Quilting sometimes gets a bum rap. Contrary to the opinions of some, it is actually a fascinating art form, with a very rich history in America. Even today, there’s nothing more welcomingly cozy and colorful than a quilt when you want to snuggle up at home after a brutal day of winter’s dreary cold. And they are just as beautiful hanging on a wall or quilt rack. Quilts are just . . . . homey. Perhaps that’s why there has actually been a huge resurgence of quilting lately. You don’t believe me? Get on Youtube and try to count how many quilting how-to’s you find there.
The Cranford Historical Society is hosting a presentation of “American Quilts and Their History” with Gail Small on Sunday, March 16, 2014 at the Crane-Phillips House Museum from 2:00-4:00PM. Gail Small is a member of the State Quilt Guild of New Jersey, professional speaker, quilter, and historian. Gail has taught classes in her home, sold quilts, and demonstrated quilting at the local fairs for several years. She is always anxious to share her passion for quilting with others, and she will even display several of her most unique quilts and explain the various techniques used to create them.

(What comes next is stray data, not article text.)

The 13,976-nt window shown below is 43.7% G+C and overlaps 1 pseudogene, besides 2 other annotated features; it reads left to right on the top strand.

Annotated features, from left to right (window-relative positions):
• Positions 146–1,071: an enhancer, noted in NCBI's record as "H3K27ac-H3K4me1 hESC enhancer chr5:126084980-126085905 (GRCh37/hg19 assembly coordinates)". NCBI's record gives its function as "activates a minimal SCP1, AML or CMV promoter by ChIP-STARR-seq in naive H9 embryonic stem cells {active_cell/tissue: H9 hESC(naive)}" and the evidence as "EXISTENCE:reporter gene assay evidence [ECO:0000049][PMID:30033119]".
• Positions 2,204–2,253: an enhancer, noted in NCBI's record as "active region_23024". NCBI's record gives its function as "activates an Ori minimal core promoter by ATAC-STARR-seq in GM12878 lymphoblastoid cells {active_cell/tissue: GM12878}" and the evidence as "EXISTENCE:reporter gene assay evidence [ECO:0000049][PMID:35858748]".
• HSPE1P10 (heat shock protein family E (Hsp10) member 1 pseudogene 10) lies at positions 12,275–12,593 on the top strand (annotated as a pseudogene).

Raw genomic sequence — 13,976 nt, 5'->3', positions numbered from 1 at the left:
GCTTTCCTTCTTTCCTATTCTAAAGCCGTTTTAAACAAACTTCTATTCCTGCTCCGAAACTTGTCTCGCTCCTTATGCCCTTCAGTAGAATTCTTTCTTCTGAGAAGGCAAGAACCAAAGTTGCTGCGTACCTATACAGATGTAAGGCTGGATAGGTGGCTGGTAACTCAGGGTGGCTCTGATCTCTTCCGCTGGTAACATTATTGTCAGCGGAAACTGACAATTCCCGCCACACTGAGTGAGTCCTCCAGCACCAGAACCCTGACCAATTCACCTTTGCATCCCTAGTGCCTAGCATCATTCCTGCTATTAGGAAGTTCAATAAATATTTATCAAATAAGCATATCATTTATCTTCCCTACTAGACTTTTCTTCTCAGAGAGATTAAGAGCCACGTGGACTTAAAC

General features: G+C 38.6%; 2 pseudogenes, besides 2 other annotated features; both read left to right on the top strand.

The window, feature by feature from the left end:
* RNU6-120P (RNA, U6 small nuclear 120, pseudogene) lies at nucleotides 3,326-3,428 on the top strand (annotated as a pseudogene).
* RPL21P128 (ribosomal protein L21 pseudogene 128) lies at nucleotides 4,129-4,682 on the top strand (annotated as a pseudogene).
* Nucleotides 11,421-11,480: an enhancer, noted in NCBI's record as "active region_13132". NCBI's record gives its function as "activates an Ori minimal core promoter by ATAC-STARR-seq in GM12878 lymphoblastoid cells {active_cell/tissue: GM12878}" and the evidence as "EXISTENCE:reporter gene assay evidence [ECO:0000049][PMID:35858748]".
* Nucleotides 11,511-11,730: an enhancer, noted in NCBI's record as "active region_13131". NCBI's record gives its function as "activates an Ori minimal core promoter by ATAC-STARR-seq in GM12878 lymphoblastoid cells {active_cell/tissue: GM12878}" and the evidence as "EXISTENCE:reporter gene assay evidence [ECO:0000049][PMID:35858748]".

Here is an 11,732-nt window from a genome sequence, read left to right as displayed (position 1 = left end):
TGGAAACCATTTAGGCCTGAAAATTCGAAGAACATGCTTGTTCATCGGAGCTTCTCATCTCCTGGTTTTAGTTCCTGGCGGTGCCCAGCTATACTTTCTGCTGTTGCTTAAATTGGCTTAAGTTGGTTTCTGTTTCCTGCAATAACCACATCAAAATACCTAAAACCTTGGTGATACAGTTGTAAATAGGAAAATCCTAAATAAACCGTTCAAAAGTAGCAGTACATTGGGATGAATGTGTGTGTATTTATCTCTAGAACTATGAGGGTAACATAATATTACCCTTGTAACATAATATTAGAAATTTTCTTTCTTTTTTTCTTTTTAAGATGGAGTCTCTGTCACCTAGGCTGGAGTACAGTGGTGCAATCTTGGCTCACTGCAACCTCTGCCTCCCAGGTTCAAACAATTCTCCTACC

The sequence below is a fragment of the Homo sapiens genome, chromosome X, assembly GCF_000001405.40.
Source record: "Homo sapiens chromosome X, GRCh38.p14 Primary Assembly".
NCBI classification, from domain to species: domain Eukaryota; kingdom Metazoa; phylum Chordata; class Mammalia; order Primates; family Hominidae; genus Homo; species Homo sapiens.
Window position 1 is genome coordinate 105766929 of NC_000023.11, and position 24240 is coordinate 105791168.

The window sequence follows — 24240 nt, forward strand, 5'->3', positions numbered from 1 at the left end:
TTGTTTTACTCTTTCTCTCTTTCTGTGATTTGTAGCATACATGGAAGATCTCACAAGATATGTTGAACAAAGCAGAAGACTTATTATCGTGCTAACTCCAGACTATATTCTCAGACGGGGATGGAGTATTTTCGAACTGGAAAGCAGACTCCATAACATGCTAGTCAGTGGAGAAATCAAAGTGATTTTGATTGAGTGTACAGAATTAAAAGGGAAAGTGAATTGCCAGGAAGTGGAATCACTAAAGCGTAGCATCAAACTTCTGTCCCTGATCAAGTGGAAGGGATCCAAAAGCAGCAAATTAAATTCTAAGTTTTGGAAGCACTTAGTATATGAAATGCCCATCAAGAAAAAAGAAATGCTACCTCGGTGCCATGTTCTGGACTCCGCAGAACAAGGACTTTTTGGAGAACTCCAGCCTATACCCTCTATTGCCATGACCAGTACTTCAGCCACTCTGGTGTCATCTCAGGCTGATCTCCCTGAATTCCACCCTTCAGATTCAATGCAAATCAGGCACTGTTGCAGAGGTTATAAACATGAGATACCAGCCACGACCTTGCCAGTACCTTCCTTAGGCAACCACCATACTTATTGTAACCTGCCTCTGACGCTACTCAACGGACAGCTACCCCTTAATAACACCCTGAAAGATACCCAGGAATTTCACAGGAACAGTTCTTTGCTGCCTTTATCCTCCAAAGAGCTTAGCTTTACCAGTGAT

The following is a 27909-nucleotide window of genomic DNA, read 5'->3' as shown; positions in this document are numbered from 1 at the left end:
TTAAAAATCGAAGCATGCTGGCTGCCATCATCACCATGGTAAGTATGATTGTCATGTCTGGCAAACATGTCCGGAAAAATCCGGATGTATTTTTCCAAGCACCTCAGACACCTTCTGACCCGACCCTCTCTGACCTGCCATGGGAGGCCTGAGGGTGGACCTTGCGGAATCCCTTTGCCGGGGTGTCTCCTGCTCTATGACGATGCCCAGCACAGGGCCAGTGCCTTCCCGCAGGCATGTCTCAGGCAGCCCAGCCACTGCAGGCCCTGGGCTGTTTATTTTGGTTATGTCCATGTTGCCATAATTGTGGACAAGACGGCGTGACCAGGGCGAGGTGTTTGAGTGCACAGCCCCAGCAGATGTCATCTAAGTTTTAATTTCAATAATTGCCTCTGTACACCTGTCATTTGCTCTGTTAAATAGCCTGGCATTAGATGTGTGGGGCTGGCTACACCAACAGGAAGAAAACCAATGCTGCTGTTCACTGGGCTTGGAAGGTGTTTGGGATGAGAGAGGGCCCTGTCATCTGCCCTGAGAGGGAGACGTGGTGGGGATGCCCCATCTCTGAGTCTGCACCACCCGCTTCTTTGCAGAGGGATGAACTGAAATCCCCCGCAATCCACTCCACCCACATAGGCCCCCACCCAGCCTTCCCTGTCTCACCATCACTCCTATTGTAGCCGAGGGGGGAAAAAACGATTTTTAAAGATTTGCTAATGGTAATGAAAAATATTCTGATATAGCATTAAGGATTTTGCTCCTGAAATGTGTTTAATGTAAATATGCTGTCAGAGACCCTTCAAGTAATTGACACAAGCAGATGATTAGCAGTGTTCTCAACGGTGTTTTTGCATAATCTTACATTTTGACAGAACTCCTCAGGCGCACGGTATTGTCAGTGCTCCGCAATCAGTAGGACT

This program will focus on three different distinct times in American history, and the role quilting played in each of those times. Visitors can learn about the first designs used in patchwork blocks, why the colonial women loved quilting bees, and what they talked about during the Migration Westward from 1830 to 1860. Then learn about quilting circles during the American Civil War, during which time women on both sides raised money for the war and for their soldiers. Then find out why the 1920’s was an exciting time for women but how things changed during the depression of the 1930’s. Gail will also talk about when the first sewing machine was patented, then eventually modernized, the availability of the first mail-order catalogs, and quilting patterns that were published in newspapers.
Admission is free, thanks to The Cranford Historical Society, but space is limited, so reservations are required! To reserve your spot, please call the Historical Society’s office at 908-276-0082, or email at email@example.com.
And try to drag someone along who may not be sold on the interesting nature of quilts and quilting. They are sure to become quilted converts once they learn more about the rich history of quilts in our country.